sketch a graph of the terminal speed of the polysaccharide vs. depth in the tube. (Notice that rlchanges linearly with depth.) Assume "g" is constant, independent of depth.The formula for terminal velocity is:

\(\mathrm{v_t = \frac{2}{9}\frac{r^2g}{\eta}(\rho_s - \rho_ \ell)}\)That is \(\mathrm {v_t \sim \rho _s -\rho _l}\)

The graph of \(\mathrm {v_t}\) vs. depth is a straight line of negative slope, since \(\mathrm{\rho _l}\) varies linearly with depth. At \(\mathrm {\rho_s = \rho_l}\) the terminal velocity becomes zero, i.e., \(\mathrm {\rho_l = 1280\; kg/m^3}\)

(b) What value of \(\mathrm {\rho_l}\) reduces \(\mathrm {v_T}\) to zero?

The formula for terminal velocity is:

\(\mathrm{v_t = \frac{2}{9}\frac{r^2g}{\eta}(\rho_s - \rho _\ell)}\)That is \(\mathrm {v_t \sim \rho _s -\rho _l}\)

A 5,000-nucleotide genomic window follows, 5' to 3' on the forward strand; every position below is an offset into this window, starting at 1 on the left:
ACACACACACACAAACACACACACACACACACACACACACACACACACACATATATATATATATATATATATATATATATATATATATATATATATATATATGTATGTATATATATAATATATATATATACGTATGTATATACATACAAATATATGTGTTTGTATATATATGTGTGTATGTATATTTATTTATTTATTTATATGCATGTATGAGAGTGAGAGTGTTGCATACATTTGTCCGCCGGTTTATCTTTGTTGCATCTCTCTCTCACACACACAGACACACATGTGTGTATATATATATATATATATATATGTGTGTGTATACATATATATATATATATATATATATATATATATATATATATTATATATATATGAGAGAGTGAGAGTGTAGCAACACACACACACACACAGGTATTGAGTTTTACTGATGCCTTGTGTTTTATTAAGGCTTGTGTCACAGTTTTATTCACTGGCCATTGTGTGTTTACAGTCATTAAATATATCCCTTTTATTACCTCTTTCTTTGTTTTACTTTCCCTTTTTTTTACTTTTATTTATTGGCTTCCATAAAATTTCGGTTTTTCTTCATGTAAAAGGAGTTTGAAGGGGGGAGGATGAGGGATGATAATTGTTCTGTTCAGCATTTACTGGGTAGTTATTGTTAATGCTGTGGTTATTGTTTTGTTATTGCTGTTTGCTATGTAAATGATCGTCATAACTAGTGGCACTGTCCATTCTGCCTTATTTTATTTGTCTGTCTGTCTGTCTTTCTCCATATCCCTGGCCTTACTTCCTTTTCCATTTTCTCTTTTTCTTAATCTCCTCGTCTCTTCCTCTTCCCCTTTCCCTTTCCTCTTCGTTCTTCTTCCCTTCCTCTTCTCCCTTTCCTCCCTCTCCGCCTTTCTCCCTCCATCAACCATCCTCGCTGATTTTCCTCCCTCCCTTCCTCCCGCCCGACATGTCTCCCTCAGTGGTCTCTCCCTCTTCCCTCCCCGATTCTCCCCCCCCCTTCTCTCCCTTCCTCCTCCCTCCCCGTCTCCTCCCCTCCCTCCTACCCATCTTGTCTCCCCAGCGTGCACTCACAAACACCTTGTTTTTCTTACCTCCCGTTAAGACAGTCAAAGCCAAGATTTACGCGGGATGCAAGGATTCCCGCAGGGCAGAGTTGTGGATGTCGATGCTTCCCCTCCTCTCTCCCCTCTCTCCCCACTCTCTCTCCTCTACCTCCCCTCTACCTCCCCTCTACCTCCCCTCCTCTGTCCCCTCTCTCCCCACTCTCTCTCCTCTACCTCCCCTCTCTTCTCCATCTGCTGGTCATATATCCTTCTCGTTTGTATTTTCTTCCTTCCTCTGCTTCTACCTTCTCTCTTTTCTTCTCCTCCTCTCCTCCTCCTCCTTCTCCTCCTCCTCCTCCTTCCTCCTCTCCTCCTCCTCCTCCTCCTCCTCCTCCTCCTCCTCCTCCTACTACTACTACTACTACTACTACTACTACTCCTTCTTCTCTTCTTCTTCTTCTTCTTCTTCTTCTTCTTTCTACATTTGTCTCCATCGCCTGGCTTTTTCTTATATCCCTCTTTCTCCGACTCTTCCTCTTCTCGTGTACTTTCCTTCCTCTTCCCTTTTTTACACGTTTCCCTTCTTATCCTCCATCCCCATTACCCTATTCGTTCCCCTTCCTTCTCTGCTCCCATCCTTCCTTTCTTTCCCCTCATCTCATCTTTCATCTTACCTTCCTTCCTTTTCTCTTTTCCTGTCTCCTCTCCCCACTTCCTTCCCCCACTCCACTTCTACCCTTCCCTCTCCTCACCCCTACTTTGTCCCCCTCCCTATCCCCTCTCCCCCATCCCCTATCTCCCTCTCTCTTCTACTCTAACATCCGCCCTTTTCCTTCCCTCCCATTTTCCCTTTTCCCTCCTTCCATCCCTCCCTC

The graph of \(\mathrm {v_t}\) vs. depth is a straight line of negative slope, since \(\mathrm{\rho _l}\) varies linearly with depth. At \(\mathrm {\rho_s = \rho_l}\) the terminal velocity becomes zero, i.e., \(\mathrm {\rho_l = 1280\; kg/m^3}\)

(c) Show on the diagram where the polysaccharide will be found after the day's spinning. Why will it be found there?As determined in part a and b, \(\mathrm{v_t = 0}\) when \(\mathrm {\rho_l = 1280\; kg/m^3.}\)

The particles come to rest at that place.

(d) The amount of settling of the cesium chloride in the solution is negligible. Why?Cesium and chloride ions are very small, therefore \(\mathrm {v_t}\) is very small. The thermal motion from the other molecules in the solution maintain the density gradient as in Perrin's experiment.